So Now What?

Would this case have had a different outcome of the plaintiff had paid to attend the event and was at a specific location because the defendant told the spectator they paid to be at that location, or they were only allowed at a particular location?

In this case, the plaintiffs were free to leave the tournament at any time.

Spectators create a very different risk for event organizers. Do spectators at ski races understand a skier can leave the course and hit them? Do spectators at any match with a ball understand the ball always leaves the field of play and can cause injury to them?

Bicycle races are famous for spectators being allowed on the track where they commonly interfere with racers, but do they understand that they may also receive an injury by being there.

However, once the event organizer attempts to provide additional safeguards or warnings for the spectators, they may change the relationship between themselves and the spectators crating liability. You can protect the participants in the event, match or race and at the same time provide protection to spectators, but providing protection for spectators may increase your liability and in some cases increase the risk to players of the game.

Spectators for a risk manager are a difficult risk to understand and deal with.

What do you think? Leave a comment.

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Patton v. United States Of America Rugby Football, Union, LTD., 381 Md. 627; 851 A.2d 566; 2004 Md. LEXIS 308

Patton v. United States Of America Rugby Football, Union, LTD., 381 Md. 627; 851 A.2d 566; 2004 Md. LEXIS 308

Judith Edwards Patton, Individually, and as the surViving Spouse of Donald Lee Patton, and as Personal Representative and Executor for the Estate of Donald Lee pattOn, et al. V. United States of America Rugby Football, Union, ltd. D/b/a USA Rugby, et al.

No. 113, September Term, 2003

Court of Appeals of Maryland

381 Md. 627; 851 A.2d 566; 2004 Md. LEXIS 308

June 10, 2004, Filed

Prior History: [***1] Appeal from the Circuit Court for Anne Arundel County pursuant to certiorari to the Court of Special Appeals. Rodney C. Warren, JUDGE.

Patton v. USA Rugby, 379 Md. 224, 841 A.2d 339, 2004 Md. LEXIS 61 (2004)

Disposition: Affirmed.

Headnotes: Torts – Negligence – Duty – Special Relationship

An amateur rugby player and his father, who was a spectator, were struck by lightning at a rugby tournament. The player was injured and the spectator killed. Various members of the family filed suit alleging negligence against the rugby tournament organizers, the game referee, and related organizations for not taking precautions to avert the incident.

Held: The element of dependence and ceding of control by the injured party that is needed to find a “special relationship” is absent in this case. Our decision is consistent with our view of narrowly construing the “special relationship” exception so as not to impose broad liability for every group activity. The rugby player and spectator were free to leave the voluntary, amateur tournament at any time and their movements were not restricted by the tournament organizers. An amateur sporting event is a voluntary affair, and the participants are capable of leaving the field under their own volition if they feel their lives are in danger. The changing weather conditions were visible to all competent adults. The spectators and participants could have sought shelter at any time they deemed it appropriate to do so. It is unreasonable to impose a duty on the organizers of amateur outdoor events to warn spectators or adult participants of a weather condition that everyone present is fully able to observe and react to on his or her own. The approach of a thunderstorm is readily apparent to reasonably prudent adults and, therefore, it is every adult ‘s responsibility to protect himself or herself from the weather. There was no “special relationship” and, therefore, no legal duty to protect spectators and participants from the storm.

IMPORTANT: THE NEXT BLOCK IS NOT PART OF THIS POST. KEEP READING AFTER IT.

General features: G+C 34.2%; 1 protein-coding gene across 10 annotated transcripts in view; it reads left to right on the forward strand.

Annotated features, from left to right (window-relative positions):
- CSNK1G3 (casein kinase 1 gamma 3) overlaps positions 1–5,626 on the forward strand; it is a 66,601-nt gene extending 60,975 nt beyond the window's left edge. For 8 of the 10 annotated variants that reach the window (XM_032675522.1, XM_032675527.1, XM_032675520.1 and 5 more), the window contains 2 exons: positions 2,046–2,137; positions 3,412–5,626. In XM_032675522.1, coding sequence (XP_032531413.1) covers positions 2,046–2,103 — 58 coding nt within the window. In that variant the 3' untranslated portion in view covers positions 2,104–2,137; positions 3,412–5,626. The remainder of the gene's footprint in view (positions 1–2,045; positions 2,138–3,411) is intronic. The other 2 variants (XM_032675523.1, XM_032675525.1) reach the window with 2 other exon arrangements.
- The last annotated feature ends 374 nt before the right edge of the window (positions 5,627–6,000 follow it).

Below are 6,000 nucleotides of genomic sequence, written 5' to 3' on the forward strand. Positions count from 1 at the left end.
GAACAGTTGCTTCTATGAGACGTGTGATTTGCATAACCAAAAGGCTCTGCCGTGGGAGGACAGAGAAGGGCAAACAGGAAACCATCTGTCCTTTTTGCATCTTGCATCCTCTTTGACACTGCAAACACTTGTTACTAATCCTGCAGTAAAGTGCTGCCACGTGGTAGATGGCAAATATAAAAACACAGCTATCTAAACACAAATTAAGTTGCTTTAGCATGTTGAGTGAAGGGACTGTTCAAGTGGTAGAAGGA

Counsel: Argued by W. David Allen of Crofton, MD. for Appellants.

Argued BY Kristine A. Crosswhite (Crosswhite, McKenna, Limbrick & Sinclair, LLP of Baltimore, MD) on brief for Appellees.

Judges: Bell, C.J., Raker, Wilner, Cathell, Harrell, Battaglia, Greene, JJ.

Opinion by Harrell, J. Bell, C.J., joins in judgment only.

Opinion by: Harrell

Opinion:

[*630] [**567] Opinion by Harrell, J.

On 17 June 2000, Robert Carson Patton, II, and his father, Donald Lee Patton, while at an amateur rugby tournament in Annapolis, were struck by lightning. Robert, a player in the tournament, was seriously injured, but survived. Donald, a spectator watching his son play, died. Robert and various other members of the Patton family filed suit in the Circuit Court for Anne Arundel County alleging negligence against the rugby tournament organizers, referee, and related organizations with regard to the episode.

Defendants filed Motions to Dismiss arguing they owed no legal duty to Robert and Donald Patton. A hearing was held and, on 10 July 2003, the Circuit Court dismissed the action. The Patton family appealed. This Court, on its own initiative and before the appeal could be decided in the Court of Special Appeals, issued a writ of certiorari to determine whether any of the defendants, under the circumstances alleged in the complaint, owed a legal duty [***2] to Robert and Donald Patton. Patton v. USA Rugby, 379 Md. 224, 841 A.2d 339 (2004).

I.

A. The Lightning Strike

Based on Appellants’ amended complaint, we assume the [*631] truth of the following factual allegations: n1

[**568] Sometime during the early morning of 17 June 2000, Robert and Donald Patton arrived at playing fields adjacent to the Annapolis Middle School in Anne Arundel County, Maryland. Robert was to play rugby for the Norfolk Blues Rugby Club. Donald intended to support his son as a spectator. Robert and Donald, along with other participants and spectators, placed their equipment and belongings under a row of trees adjacent to the playing fields.